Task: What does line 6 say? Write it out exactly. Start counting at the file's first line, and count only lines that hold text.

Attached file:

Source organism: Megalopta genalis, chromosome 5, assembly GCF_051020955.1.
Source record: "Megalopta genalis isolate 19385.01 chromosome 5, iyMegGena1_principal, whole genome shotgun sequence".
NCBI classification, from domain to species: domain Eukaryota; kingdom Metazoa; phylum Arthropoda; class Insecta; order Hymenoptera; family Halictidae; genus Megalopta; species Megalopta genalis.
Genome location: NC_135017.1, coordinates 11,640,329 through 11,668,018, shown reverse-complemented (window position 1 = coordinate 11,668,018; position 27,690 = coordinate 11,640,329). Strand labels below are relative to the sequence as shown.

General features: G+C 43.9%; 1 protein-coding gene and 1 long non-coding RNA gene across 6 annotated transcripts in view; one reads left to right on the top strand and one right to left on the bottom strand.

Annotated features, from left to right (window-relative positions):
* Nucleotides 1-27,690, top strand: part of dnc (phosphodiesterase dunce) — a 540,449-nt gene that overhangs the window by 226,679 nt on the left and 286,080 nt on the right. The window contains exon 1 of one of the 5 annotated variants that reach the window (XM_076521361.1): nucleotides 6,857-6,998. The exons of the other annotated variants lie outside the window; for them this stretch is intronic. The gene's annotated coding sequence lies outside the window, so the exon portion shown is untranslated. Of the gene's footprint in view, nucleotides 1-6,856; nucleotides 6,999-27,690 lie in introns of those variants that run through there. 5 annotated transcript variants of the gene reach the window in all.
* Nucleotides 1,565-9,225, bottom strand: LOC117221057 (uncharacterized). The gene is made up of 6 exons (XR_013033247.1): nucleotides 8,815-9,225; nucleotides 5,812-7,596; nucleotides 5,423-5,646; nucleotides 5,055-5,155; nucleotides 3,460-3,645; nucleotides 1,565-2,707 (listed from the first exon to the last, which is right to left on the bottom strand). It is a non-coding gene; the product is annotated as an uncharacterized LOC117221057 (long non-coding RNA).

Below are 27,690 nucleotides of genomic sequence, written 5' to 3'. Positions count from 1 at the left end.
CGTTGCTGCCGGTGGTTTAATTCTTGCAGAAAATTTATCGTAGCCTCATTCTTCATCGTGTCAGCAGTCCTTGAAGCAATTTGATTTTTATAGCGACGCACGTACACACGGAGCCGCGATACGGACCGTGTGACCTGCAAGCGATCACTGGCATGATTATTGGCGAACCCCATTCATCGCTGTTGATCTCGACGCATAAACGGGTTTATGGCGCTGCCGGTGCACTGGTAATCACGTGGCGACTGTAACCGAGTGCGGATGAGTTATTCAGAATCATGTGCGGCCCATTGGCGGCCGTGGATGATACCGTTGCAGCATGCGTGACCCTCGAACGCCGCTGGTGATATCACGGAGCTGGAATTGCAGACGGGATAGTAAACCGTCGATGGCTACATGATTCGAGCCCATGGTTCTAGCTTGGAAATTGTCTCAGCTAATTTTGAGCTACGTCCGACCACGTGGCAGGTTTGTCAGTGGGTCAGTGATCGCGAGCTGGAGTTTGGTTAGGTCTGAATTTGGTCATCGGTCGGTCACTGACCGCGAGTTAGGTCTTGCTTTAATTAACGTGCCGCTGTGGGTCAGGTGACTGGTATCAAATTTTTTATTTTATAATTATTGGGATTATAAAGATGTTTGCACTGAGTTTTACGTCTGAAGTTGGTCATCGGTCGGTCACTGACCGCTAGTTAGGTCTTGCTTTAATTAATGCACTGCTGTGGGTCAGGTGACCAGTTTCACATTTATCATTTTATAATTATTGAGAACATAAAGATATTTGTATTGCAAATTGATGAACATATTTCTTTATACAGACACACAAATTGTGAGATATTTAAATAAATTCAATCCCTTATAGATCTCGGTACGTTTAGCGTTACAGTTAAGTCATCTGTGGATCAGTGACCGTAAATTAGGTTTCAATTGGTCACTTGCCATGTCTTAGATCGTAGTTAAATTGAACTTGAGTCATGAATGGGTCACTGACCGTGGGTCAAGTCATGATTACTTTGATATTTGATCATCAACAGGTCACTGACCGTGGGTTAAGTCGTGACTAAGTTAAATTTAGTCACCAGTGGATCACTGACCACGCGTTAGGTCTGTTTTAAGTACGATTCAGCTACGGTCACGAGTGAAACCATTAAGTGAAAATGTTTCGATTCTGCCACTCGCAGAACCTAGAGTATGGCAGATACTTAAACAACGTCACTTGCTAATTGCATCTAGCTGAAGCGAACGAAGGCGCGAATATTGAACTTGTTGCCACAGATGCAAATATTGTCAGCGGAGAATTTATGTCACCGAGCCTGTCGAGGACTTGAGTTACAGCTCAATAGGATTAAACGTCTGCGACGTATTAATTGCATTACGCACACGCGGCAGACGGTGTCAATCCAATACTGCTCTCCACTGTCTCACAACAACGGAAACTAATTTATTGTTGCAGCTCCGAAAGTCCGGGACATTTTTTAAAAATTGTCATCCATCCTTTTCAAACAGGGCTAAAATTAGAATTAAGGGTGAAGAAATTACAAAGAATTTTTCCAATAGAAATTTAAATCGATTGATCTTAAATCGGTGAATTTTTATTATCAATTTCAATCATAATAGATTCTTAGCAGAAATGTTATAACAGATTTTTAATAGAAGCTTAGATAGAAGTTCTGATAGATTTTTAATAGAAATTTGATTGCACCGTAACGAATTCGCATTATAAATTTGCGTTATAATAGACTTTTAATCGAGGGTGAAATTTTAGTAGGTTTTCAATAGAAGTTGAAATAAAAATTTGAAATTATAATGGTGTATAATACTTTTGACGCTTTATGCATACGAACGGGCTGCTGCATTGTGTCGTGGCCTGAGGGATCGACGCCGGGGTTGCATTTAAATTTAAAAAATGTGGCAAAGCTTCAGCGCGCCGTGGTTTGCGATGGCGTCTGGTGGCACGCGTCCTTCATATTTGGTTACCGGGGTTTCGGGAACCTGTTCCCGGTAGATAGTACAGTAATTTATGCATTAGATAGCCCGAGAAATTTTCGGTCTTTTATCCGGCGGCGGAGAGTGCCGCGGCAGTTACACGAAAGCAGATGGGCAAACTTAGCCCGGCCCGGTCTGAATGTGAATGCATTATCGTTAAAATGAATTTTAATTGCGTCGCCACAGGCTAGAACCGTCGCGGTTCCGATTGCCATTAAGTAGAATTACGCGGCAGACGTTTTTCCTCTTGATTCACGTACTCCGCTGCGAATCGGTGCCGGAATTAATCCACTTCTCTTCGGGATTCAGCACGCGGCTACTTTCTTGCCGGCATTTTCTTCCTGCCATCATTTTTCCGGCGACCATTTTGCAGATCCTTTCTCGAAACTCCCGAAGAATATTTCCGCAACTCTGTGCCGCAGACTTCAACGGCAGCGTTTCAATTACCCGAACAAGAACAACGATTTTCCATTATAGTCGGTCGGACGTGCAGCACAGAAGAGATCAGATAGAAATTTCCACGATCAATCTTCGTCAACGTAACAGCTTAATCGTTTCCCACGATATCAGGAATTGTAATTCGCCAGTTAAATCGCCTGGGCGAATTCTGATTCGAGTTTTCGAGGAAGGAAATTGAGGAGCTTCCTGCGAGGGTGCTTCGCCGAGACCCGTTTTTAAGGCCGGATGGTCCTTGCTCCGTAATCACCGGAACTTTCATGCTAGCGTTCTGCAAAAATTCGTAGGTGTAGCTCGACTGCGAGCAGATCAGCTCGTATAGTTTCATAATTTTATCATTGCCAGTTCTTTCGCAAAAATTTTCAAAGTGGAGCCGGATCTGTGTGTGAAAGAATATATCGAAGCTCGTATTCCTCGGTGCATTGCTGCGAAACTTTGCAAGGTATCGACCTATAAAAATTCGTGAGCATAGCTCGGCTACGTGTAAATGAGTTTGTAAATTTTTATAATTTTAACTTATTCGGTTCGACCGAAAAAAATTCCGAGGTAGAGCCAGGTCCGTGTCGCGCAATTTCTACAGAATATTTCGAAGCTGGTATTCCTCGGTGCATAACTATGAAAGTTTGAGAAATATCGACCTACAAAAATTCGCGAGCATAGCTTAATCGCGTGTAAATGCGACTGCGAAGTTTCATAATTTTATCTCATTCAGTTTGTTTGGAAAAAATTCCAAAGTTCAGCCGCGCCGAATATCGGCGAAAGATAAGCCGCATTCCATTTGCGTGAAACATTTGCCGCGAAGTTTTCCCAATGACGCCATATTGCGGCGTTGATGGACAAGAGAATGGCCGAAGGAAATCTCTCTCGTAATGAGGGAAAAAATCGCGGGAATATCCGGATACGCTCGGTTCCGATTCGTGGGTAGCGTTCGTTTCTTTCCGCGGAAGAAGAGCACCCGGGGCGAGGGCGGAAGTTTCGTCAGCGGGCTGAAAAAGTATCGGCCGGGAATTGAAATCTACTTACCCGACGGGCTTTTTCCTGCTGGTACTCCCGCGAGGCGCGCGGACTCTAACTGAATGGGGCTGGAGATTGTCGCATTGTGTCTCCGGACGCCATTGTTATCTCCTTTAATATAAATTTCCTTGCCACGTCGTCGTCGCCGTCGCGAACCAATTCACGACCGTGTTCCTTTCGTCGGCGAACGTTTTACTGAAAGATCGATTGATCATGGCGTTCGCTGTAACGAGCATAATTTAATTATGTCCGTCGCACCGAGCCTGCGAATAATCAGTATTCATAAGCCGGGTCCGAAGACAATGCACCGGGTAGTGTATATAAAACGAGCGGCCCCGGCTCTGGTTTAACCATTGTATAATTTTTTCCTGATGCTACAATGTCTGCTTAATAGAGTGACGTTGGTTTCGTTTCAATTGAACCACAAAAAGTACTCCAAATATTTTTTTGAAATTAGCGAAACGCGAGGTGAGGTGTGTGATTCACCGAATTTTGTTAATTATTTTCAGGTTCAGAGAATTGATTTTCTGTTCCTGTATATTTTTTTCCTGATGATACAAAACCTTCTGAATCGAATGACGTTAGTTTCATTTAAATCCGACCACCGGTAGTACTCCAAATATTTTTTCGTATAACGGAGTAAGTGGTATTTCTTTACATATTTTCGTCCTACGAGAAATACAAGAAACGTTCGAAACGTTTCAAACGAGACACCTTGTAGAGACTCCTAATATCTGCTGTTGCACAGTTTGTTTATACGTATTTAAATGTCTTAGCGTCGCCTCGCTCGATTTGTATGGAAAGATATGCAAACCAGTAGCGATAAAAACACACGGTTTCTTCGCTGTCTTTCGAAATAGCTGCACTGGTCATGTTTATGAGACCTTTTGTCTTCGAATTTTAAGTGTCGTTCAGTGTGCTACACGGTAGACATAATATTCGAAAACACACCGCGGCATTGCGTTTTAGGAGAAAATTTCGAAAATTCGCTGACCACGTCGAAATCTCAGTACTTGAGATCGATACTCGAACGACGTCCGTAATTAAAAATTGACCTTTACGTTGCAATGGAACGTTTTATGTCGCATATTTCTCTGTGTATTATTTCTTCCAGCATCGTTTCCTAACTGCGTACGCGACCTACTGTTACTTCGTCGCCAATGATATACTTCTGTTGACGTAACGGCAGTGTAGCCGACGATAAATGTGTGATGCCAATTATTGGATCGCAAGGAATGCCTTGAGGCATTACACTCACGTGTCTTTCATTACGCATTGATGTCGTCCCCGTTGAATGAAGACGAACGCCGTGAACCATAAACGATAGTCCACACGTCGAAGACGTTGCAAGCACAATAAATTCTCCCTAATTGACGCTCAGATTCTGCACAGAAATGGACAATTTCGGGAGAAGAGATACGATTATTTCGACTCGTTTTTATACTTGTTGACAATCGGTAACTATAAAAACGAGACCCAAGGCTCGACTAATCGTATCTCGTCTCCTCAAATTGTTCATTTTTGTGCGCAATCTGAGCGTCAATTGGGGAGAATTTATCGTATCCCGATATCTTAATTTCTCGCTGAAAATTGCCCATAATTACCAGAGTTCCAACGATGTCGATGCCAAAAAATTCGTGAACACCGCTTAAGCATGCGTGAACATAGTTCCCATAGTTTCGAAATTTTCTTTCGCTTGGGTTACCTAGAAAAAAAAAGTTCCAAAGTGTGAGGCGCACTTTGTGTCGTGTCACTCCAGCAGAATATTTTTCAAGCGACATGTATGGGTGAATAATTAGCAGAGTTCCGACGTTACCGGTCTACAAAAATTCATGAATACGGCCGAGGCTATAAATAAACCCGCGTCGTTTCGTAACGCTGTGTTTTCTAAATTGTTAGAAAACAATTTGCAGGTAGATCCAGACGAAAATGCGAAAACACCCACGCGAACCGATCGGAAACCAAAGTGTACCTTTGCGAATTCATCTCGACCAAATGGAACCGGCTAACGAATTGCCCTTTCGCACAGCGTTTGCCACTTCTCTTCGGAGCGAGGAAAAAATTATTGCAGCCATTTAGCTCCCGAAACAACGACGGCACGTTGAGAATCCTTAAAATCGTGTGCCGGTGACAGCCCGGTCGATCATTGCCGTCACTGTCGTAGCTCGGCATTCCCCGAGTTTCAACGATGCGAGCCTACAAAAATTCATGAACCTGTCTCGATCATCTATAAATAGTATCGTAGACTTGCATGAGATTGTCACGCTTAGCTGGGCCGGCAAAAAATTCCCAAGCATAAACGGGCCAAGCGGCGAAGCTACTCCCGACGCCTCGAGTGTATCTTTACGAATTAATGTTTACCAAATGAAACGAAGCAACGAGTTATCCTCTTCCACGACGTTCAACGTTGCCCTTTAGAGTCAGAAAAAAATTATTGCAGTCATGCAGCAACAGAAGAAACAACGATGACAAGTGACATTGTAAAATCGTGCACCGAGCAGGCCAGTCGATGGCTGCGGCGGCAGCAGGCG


Annotated features, from left to right (window-relative positions):